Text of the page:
From our earliest days on earth humans have been using plants as medicine. Despite the development of high-tech medicines, many people still turn to plants with healing properties as home remedies or to supplement the regime prescribed by a doctor. If you are interested in learning about plants that heal wounds, read on.
Healing with Plants
It is foolish to pass up a visit to the doctor if you are seriously wounded. Nothing beats a tetanus shot for preventing that disease. However, there is definitely a place in the world for treatment using plants with healing properties.
Once you’ve seen a doctor, you’ll want to follow their advice. You can also use herbs or other wound healing plants to supplement the wound care process.
How to Use Healing Plants
People have been healing with plants for generations and you’ll find more than one list of plants that heal wounds. Three herbs often cited as wound healing plants are yarrow, goldenrod, and calendula.
The ancient Greeks may have been the first to consider yarrow a medicine. It was initially used to treat digestive problems. However, it can also be used to heal wounds, especially moderate burns. Likewise, goldenrod (with its anti-inflammatory qualities) and calendula (that increases blood flow) must be added to the list of plant medicines.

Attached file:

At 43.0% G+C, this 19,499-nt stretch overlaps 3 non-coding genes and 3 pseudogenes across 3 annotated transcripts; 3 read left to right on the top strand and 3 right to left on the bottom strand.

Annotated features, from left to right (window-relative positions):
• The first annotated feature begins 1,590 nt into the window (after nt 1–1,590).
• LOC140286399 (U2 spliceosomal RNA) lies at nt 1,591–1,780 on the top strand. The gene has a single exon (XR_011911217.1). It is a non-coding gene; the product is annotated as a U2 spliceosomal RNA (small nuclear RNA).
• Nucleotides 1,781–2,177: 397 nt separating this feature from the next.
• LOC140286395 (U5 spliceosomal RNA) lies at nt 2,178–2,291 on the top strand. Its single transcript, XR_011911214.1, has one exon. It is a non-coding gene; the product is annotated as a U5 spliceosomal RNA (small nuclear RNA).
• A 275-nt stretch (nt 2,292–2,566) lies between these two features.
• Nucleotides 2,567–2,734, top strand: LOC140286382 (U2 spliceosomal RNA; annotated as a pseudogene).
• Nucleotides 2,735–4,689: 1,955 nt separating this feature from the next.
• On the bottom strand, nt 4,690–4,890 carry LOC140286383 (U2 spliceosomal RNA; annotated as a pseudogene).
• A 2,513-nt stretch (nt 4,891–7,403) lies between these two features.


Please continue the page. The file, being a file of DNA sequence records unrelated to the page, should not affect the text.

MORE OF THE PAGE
Using plants to heal wounds can be complicated, requiring you to make herbal extracts or essential oils. Some healing plants are more simple to use. For example, common plantain (Plantago major), a common weed, can be used for small wounds and bug bites. Just chew it until it softens then place it on the affected area.
Most of us are already aware of the healing qualities of the juice from the succulent aloe vera (Aloe vera). Just cut off a “branch” and rub the cut end on minor scrapes or burns.
Yellow dock (Rumex spp.) is another weed that can take out the sting of insect bites. Just squish the leaves so that the juice gets into the wound.
Comfrey (Symphytum) is another useful plant for rapid lesion healing and easy to use. Just apply a comfrey poultice. Europeans use a poultice of chamomile flowers to reduce swelling.
Important Notice: This article was originally published at www.gardeningknowhow.com by Teo Spengler where all credits are due.
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